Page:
WPI students Jeffrey Letourneau ’17 and Brandon Clark ’18 earned 2016 Honorable Mentions in the prestigious Barry M. Goldwater Scholarship and Excellence in Education Foundation contest.
“The Goldwater Scholarship is a national competition,” says Letourneau, a junior from Dedham, Mass., putting him on a larger playing field than that of which he’s accustomed. The program—the premier undergraduate award of its type—fosters and encourages outstanding students to pursue careers in mathematics, the natural sciences, and engineering.
Letourneau is pursuing a biology and biotechnology major, and is naturally drawn to the challenges of this area of study.
“What is most exciting about biology as a whole is that we-don’t-know-why-this-happens moment,” says Letourneau, “when you are challenged as a researcher to figure out how to use existing lab techniques and build upon existing studies to figure it out.” He is now researching brain-behavior relationships in pollinating insects—such as bumblebees and monarch butterflies—with Professor Robert Gegear.
Since 2002, some 24 WPI students have been named Scholars or Honorable Mention recipients.
Research can combat many large-scale environmental issues, Letourneau notes. The research he does in Professor Reeta Rao’s microbiology lab, “has the potential to reveal how microorganisms infect their hosts and thereby lead to new, more effective therapies,” needed even more with growing antibiotic resistance, he says.
His professional goals include pursuing a PhD in microbiology, which will position him to teach as a professor at the university level and conduct research that focuses on mechanisms of pathogenesis, as principal investigator of his own laboratory. He intends to one day lead a research team in the study of virulence factors and methods of antibiotic resistance in bacteria.
Clark, a sophomore from Attleboro, Mass., is a chemical engineering and electrical and computer engineering major. He is conducting research with Professor Amy Peterson on the relationships between physical and coulombic interactions between layers and macromolecular diffusion properties in polyelectrolyte multilayers that specifically contain PMAA, PAH, PSS, and PDADMAC. He maintains that these materials have the potential to be used as implant coatings for controlled delivery of biologically active compounds. He is researching a method to incorporate polyelectrolytes into redox battery membranes.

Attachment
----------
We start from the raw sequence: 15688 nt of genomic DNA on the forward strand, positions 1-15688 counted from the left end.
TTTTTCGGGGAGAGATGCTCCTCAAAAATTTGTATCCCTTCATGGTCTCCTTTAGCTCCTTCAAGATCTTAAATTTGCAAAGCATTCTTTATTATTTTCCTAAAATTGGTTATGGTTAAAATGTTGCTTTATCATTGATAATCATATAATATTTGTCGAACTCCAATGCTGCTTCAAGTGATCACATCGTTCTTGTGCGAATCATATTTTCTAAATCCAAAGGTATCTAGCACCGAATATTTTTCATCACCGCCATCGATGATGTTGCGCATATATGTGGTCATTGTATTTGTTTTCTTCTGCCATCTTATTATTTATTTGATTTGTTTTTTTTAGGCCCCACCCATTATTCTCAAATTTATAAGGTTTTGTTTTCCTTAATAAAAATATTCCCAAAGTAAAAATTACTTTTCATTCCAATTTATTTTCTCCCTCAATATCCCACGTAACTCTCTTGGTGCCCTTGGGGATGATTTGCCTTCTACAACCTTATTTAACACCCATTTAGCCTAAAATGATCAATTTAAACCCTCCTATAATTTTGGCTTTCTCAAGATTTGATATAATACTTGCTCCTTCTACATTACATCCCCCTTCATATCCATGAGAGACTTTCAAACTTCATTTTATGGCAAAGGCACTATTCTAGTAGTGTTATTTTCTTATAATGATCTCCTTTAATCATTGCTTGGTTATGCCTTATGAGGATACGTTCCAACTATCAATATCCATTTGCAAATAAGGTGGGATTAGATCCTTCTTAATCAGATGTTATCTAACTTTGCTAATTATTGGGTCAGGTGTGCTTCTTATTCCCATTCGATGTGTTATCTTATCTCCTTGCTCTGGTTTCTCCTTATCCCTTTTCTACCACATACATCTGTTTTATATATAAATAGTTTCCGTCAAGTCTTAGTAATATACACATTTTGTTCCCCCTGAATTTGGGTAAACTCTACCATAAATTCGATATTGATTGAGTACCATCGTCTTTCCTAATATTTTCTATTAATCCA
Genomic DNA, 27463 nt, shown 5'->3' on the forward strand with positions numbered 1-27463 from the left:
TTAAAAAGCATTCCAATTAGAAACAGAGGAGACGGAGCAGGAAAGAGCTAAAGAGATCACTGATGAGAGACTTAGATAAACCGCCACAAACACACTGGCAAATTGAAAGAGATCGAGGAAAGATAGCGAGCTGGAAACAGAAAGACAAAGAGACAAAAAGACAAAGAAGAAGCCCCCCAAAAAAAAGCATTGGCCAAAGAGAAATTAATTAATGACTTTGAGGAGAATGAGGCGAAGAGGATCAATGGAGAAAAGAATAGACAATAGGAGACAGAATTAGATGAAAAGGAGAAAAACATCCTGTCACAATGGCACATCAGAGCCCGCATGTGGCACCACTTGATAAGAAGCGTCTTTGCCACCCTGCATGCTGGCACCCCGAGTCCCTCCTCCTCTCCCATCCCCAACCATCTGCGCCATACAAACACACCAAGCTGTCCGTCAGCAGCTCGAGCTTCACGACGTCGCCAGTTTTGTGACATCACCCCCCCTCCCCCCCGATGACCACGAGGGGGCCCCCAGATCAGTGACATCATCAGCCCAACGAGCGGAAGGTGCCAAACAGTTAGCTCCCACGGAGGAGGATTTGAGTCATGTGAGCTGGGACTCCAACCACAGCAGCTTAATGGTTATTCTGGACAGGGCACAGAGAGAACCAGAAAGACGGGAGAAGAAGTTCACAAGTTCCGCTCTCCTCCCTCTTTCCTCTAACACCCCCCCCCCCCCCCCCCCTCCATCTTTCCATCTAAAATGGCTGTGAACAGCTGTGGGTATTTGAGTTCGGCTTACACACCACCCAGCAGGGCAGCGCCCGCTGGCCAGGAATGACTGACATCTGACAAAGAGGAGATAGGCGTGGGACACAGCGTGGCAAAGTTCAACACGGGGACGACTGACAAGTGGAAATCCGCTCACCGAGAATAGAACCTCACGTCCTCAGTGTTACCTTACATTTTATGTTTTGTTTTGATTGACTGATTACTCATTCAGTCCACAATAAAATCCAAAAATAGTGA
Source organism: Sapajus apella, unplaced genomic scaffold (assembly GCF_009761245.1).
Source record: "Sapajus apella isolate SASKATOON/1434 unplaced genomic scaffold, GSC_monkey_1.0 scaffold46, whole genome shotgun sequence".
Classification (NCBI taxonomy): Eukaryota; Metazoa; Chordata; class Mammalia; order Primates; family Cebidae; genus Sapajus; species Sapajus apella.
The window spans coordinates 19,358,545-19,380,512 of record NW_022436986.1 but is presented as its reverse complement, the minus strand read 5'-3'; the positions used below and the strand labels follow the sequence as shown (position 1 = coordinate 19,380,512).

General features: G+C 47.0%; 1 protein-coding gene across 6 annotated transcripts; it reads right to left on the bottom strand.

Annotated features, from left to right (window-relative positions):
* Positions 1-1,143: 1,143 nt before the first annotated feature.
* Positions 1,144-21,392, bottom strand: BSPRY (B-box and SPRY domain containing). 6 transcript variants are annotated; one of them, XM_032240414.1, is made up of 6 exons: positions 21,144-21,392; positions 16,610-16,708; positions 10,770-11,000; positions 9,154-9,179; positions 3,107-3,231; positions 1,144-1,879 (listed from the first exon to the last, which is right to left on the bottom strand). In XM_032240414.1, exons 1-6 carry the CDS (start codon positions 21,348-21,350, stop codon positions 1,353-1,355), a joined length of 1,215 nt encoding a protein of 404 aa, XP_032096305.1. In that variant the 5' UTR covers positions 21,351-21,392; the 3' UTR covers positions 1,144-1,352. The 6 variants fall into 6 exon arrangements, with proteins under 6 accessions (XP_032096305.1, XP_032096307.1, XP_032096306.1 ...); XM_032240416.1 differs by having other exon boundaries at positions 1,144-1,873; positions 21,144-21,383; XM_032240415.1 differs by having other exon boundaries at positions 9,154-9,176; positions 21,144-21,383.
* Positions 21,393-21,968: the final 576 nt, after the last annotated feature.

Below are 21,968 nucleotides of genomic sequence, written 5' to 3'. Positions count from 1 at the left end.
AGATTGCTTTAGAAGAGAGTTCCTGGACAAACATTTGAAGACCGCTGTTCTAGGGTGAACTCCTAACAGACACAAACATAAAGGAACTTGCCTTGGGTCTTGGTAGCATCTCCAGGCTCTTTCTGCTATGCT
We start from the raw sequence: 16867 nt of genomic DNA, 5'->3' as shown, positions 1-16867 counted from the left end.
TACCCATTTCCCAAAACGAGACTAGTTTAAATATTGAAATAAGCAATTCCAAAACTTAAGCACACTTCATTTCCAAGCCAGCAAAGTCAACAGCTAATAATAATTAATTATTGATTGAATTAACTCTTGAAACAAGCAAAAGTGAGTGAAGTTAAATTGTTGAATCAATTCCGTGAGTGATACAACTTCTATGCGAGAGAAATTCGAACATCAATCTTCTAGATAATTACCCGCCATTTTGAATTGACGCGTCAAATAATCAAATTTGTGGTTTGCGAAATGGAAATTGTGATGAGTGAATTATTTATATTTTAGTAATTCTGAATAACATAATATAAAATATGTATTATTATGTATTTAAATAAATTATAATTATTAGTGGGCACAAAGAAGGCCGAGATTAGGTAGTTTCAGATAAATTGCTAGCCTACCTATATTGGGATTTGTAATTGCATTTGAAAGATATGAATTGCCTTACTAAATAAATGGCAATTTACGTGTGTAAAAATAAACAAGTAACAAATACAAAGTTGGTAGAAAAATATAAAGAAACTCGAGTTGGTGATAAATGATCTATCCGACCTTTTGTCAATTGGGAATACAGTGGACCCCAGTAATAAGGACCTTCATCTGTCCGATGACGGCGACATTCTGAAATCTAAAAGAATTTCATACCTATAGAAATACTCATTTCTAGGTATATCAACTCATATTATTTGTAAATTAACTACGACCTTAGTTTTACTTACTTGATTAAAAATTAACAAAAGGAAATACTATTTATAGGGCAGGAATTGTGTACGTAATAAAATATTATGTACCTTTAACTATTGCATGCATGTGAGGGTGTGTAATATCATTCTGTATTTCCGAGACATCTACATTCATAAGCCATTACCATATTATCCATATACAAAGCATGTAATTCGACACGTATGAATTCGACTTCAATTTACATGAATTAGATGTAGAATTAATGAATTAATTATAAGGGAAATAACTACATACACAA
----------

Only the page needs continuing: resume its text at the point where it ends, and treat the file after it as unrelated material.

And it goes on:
Clark says that all applications for the awards went first to Humanities and Arts Adjunct Professor Tina-Marie Ranalli. “She picked the three or four she deemed ready to enter,” he says. “I knew I was chosen a week after B-Term ended, and spent much of winter break on the essay and working on the nitty-gritty of the national application,” before submitting it in January, he says.
His professional goals include conducting research on materials for energy production and teaching at the university level. He hopes to become the lead researcher of a chemical engineering or materials science laboratory at a university with a focus on integrating novel materials into energy systems. Clark also wants to serve as an advisor for a student chapter of Engineers Without Borders or a similar club that engages with sustainable engineering projects.
Goldwater Scholars were selected on their academic merit from a field of 1,150 mathematics, science, and engineering students representing 415 U.S. institutions of higher learning. The trustees plan to award about 260 scholarships for the 2017–18 academic year. More information on the Goldwater Foundation and scholarship can be found here.
– BY SUSAN SHALHOUB